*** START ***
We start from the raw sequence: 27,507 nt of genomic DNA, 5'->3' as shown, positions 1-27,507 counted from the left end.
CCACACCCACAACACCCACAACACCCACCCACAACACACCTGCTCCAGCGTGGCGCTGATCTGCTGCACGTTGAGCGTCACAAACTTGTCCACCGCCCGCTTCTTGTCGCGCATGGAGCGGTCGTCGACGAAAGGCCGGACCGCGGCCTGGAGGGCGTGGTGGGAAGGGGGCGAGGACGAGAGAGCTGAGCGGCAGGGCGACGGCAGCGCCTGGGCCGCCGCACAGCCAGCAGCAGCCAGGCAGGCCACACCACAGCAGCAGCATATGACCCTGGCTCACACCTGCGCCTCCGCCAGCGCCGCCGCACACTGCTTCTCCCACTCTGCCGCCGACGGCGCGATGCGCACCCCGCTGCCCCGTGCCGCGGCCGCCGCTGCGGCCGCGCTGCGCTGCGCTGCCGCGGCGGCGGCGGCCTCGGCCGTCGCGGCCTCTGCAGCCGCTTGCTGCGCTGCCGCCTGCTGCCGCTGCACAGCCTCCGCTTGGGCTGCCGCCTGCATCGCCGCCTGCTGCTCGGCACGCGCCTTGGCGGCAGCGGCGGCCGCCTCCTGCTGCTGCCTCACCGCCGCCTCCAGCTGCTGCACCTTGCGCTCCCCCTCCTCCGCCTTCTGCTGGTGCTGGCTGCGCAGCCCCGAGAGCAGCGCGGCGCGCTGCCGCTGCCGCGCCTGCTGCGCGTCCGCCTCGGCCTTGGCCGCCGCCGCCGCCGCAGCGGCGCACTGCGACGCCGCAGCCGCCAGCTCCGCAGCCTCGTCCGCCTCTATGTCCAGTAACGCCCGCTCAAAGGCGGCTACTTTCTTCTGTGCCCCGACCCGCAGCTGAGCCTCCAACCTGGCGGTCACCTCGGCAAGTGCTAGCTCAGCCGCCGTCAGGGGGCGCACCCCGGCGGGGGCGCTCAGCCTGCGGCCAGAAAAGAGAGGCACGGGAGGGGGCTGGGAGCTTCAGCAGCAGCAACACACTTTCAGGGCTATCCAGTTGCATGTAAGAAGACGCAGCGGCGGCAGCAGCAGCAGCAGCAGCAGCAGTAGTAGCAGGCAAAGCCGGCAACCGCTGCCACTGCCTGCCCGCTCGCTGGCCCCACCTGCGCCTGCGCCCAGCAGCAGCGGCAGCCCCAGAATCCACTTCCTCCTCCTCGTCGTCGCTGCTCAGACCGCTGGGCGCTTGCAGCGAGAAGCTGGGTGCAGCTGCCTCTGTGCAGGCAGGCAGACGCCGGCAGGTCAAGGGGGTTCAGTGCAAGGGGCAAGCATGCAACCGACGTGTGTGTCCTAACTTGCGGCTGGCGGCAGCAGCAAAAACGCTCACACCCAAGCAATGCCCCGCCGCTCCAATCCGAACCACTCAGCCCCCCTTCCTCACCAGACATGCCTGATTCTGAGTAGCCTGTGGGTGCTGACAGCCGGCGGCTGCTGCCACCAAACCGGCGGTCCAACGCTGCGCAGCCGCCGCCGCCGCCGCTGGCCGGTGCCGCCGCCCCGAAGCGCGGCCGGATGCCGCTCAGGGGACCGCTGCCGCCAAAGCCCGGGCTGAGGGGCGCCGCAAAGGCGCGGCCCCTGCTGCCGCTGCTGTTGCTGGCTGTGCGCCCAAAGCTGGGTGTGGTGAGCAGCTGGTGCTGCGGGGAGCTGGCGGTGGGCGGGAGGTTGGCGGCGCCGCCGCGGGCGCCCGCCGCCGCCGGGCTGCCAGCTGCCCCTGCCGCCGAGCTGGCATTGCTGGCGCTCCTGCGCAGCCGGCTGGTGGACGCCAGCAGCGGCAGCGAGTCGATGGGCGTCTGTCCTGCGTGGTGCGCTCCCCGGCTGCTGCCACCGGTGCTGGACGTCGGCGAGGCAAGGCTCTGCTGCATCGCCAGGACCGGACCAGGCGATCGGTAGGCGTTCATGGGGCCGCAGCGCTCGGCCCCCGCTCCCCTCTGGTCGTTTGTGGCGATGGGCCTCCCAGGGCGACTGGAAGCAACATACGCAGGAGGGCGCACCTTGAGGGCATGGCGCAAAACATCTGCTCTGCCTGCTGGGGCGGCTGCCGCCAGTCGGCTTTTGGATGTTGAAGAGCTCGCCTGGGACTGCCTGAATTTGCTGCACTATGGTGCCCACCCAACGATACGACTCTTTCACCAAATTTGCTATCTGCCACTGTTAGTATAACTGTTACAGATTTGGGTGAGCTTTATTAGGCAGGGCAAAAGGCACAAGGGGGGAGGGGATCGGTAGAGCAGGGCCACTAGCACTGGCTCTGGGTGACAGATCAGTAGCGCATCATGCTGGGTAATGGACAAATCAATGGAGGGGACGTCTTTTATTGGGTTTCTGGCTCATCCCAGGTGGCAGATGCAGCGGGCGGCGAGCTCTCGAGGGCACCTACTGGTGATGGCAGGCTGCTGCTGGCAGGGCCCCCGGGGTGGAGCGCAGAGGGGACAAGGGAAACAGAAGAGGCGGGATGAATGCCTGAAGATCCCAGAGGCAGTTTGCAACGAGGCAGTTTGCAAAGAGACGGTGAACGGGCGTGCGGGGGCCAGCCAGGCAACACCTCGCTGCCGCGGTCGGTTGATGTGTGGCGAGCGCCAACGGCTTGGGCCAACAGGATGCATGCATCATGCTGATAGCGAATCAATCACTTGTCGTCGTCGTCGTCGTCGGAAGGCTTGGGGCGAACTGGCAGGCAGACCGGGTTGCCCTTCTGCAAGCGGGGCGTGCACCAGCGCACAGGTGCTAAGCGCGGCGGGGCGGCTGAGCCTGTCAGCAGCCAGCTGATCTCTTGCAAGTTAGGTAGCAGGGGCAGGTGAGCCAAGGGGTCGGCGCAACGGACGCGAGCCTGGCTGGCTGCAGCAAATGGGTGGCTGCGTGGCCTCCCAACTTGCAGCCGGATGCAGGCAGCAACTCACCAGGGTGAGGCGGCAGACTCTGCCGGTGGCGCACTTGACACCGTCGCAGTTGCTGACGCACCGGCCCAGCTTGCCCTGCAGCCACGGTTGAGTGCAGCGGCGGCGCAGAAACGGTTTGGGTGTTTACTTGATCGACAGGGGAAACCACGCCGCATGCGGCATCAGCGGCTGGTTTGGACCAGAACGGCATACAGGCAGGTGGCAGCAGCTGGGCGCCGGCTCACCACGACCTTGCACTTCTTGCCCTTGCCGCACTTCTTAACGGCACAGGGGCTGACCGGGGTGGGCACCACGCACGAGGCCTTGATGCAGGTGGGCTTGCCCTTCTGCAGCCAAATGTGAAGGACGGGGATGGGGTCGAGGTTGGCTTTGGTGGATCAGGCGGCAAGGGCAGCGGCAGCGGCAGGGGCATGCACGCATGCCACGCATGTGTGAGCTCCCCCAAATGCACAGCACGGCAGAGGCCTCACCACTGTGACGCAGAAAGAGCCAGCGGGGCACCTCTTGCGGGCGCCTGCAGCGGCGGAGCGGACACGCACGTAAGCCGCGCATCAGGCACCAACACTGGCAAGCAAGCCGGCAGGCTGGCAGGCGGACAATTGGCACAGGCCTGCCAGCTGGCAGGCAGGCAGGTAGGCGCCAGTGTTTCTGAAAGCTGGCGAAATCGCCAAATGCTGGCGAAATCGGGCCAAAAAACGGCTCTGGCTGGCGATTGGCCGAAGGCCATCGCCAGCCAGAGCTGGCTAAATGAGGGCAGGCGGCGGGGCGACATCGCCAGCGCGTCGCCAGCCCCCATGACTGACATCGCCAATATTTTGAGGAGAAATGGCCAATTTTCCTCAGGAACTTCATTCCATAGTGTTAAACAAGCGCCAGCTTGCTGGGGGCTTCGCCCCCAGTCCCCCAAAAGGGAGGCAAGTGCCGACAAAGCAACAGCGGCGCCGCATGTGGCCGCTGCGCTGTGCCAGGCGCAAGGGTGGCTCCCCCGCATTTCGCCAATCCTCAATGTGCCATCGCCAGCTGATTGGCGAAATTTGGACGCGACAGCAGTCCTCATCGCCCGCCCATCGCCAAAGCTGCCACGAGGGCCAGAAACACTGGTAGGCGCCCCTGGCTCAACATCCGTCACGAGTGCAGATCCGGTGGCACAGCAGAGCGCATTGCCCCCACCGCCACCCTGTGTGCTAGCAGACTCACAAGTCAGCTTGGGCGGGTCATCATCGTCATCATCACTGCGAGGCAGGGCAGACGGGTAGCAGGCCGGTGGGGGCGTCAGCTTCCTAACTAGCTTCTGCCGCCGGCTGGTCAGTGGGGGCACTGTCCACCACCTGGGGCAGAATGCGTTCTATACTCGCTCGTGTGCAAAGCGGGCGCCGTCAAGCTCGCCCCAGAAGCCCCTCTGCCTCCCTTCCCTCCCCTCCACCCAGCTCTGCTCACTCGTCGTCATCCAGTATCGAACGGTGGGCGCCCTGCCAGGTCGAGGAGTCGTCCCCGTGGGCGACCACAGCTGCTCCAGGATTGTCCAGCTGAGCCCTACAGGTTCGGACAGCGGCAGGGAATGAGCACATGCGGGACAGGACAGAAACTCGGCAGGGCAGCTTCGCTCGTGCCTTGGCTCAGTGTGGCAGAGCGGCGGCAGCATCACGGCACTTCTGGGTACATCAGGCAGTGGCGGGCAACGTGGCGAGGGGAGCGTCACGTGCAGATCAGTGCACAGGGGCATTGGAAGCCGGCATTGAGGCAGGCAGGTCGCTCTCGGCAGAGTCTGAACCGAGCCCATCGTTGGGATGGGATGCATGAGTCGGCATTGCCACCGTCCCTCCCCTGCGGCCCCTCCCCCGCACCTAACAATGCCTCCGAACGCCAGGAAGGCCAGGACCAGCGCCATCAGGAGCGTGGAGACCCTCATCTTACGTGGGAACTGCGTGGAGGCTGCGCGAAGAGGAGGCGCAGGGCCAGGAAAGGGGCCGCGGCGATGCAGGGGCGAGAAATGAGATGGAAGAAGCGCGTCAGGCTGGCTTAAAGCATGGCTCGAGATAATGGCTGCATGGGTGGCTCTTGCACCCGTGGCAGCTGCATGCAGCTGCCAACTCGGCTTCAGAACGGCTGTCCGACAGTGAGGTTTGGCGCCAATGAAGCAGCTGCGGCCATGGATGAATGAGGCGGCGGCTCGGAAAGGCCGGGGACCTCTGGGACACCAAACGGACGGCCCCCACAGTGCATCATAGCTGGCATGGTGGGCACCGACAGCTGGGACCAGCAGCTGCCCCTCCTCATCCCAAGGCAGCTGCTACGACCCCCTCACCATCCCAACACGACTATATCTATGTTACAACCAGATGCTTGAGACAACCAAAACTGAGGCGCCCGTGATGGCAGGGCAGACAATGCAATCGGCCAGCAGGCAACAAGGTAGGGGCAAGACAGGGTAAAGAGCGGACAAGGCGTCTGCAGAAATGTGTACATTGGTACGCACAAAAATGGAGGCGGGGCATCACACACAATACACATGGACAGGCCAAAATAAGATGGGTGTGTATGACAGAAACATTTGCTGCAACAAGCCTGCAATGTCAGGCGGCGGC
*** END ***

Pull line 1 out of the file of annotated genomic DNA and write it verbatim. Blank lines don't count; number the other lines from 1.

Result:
We start from the raw sequence: 27,507 nt of genomic DNA, 5'->3' as shown, positions 1-27,507 counted from the left end.